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The history of the Club is entwined with the old Kentish village of Newnham and if you visit the local church you will observe a Plaque on the left hand side of the main entrance door. I expect you may be wondering why a London based cycling club has connections with the Newnham church.

To answer that we must go back to the year 1582. That was the year when a French Huguenot physician and cleric, William Delaune, fled with his family to England. In 1625 one of his two sons, Gideon, who had accumulated great wealth as apothecary to Queen Anne, bought Sharsted Court for his son Abraham.

Sharsted Court dates from the early 14th Century and remained in the De Laune family for more than 300 years. It started as a medieval manor house and was transformed into a Queen Anne mansion by Colonel William Delaune in 1711. The house was once described as "ancient, romantic, rambling.... set among furlongs of topiary and acres of beech wood on the Down land plateau some seven miles southwards of Faversham and Sittingbourne." It was also pointed out that it was an inconvenient place to live; having many rooms, twisting passages and no less than seventeen staircases. One bedroom is said to be haunted and there are stories of terrifying shrieks, guttering candles and a hideous figure. One footman who went to investigate the commotion returned in coherent and died shortly after.

The main feature of Sharsted Court was not it fact the ghost, but the topiary garden - an extraordinary display of geometrically shaped yew trees. The garden was developed, during the second half of the nineteenth century, by the man who was to weave together the strands of history which brought the De Laune Cycling Club into being: Mr. Chapman Delaune Faunce-De Laune. He inherited Sharsted from his father, Captain Edmund Faunce whose family ancestors came over with William the Conqueror. The Faunces and the Delaunes were linked through marriage - and Mr. Chapman Delaune Faunce strengthened that link by adding "De Laune" (spelt as two words) to his surname.

Mr. De Laune was a man of some substance - a High Sheriff of Kent, a magistrate and a considerable landowner. Much of his property was in South London (De Laune Street and Faunce Street are still there) so it was only natural that the parish priest of St. Mary's, Newington, should turn to him for help when he wanted to set up a social club for young men. Mr. De Laune did more than just help - he gave No.22 New Street, Kennington, for the young men's exclusive use. He also paid for the building of a gymnasium, dressing room and other improvements. Thus the De Laune Institute was started.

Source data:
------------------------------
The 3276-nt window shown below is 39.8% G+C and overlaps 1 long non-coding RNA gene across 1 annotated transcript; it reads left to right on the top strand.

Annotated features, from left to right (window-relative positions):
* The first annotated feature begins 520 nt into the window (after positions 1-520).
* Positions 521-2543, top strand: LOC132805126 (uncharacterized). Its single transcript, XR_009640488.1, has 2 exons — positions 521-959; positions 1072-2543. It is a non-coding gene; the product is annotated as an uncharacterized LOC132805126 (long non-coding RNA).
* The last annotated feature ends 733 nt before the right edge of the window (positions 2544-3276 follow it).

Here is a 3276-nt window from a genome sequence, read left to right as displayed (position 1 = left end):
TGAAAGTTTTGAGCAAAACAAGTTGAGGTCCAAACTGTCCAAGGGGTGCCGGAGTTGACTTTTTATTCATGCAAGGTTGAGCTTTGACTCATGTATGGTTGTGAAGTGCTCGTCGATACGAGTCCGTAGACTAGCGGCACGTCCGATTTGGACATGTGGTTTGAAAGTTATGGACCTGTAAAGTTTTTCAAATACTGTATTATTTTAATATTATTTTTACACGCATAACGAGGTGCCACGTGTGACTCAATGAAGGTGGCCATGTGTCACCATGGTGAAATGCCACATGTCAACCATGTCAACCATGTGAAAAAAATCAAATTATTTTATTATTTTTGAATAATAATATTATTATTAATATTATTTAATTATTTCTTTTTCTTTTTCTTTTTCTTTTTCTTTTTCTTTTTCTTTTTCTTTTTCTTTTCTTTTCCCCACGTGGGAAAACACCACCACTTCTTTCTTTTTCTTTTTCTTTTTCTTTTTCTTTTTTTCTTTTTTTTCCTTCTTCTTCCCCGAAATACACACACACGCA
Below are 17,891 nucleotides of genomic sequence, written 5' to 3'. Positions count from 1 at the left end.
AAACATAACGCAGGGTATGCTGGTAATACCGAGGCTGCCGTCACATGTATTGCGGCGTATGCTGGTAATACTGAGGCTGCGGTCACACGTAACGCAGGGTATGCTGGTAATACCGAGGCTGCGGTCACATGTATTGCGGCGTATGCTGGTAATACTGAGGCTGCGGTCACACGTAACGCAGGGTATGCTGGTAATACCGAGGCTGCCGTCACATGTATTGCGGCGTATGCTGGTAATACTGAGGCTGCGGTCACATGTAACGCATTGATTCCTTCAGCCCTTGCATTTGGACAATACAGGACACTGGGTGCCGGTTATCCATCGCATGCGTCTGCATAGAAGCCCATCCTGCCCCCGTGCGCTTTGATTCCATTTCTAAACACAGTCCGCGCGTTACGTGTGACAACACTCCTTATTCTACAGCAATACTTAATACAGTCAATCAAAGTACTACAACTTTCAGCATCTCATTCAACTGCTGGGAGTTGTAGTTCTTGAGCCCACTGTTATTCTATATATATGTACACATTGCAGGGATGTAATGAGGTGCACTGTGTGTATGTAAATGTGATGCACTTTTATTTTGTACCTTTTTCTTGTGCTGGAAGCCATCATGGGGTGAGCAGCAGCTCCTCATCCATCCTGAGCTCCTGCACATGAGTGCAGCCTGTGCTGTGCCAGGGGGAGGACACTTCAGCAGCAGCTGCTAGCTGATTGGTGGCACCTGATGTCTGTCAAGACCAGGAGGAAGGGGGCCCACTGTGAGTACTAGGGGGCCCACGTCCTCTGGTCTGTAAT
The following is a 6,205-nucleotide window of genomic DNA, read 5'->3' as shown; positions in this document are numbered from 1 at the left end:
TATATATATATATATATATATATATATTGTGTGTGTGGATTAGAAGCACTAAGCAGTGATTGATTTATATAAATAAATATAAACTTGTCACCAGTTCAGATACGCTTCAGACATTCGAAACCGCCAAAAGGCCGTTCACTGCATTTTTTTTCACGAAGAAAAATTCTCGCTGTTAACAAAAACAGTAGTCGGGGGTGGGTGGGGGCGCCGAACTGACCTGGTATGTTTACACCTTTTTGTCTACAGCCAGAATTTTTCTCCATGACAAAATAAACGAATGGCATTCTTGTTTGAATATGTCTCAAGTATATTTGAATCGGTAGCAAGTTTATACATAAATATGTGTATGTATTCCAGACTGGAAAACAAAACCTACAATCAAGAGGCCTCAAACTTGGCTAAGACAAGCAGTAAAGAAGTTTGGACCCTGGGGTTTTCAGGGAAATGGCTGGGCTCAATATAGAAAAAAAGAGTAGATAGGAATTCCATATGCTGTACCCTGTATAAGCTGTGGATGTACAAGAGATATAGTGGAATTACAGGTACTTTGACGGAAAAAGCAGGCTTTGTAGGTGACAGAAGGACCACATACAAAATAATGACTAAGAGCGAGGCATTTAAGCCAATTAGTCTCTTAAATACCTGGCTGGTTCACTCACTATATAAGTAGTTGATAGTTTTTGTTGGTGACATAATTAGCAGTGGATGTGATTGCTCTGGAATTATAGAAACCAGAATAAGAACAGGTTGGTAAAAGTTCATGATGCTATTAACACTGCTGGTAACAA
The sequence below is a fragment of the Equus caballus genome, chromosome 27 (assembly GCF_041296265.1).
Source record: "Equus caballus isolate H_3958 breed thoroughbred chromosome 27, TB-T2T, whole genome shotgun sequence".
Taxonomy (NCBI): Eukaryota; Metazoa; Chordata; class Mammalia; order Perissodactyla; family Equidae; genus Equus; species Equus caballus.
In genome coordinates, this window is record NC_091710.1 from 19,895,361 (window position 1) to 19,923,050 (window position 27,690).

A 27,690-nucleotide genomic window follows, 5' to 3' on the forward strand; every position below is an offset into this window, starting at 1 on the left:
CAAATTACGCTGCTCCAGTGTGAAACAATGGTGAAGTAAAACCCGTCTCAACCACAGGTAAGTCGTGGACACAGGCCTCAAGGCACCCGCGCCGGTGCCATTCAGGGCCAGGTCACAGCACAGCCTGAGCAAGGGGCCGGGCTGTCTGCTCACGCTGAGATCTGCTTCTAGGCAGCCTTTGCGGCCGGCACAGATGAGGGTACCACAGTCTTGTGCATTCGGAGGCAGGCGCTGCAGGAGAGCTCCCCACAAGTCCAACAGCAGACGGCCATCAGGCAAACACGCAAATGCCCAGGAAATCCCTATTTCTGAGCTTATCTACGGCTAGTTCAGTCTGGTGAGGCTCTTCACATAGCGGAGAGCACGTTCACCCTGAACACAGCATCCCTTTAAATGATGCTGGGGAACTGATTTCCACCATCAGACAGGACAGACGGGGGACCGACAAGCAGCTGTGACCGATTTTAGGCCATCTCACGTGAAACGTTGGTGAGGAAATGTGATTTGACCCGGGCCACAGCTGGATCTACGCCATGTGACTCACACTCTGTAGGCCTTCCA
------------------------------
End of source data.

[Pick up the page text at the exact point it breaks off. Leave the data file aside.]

He himself became the President of the Institute and actively encouraged the wide-ranging sporting interests of Victorian England. These included cricket, billiards, boxing, football, gymnastics, dramatics, athletics, debating, singing and dancing. In the summer of 1888 a few of the members organised a number of cycle rides. Such was their enjoyment that they used the winter to canvas further support and in the spring of 1889 the De Laune Institute Cycling Club was founded. The forerunner of the De Laune Cycling Club; which these days are based in Peck ham, south London. Our connections with the family lasted for many years. Mr. Alured Faunce De Laune was President from 1909 to 1949; his wife Margaret then held the Presidency from 1949 until 1956.

During the Great War of 1914-18 Mrs Margaret Faunce De Laune sent many personal gifts to our members serving in the Forces. After the war, at a reunion dinner and concert, the Club presented her with a gold badge of honour as a "thank you". At the same time the question of how best to remember those who were killed in action was resolved when a member suggested a memorial plaque. Another member carved the five names into a stone tablet; this is positioned on the outside wall of the church. Captain De Laune duly unveiled the plaque on Easter Day 1920. The nine members who were killed in the Second World War were later added.

Although there are no club records of services having been held between 1921 and 1928, we feel certain there must have been since the horrors of the war would have been very prominent in people's minds. We are, however, certain that from 1929 to the present time our club has made an annual pilgrimage to Newnham to honour the memory of those fourteen young men.

In the Nineteen-Fifties Sharsted Court passed from the hands of the De Laune family. The Institute where the club started, No.22 New Street, Newington has long since been demolished. But, that little spark that was ignited there one hundred and twelve years ago continues to burn bright.

For a deeper understanding and an insight into the De Laune CC why not read “A Century Awheel” – the first 0ne hundred years of the club.

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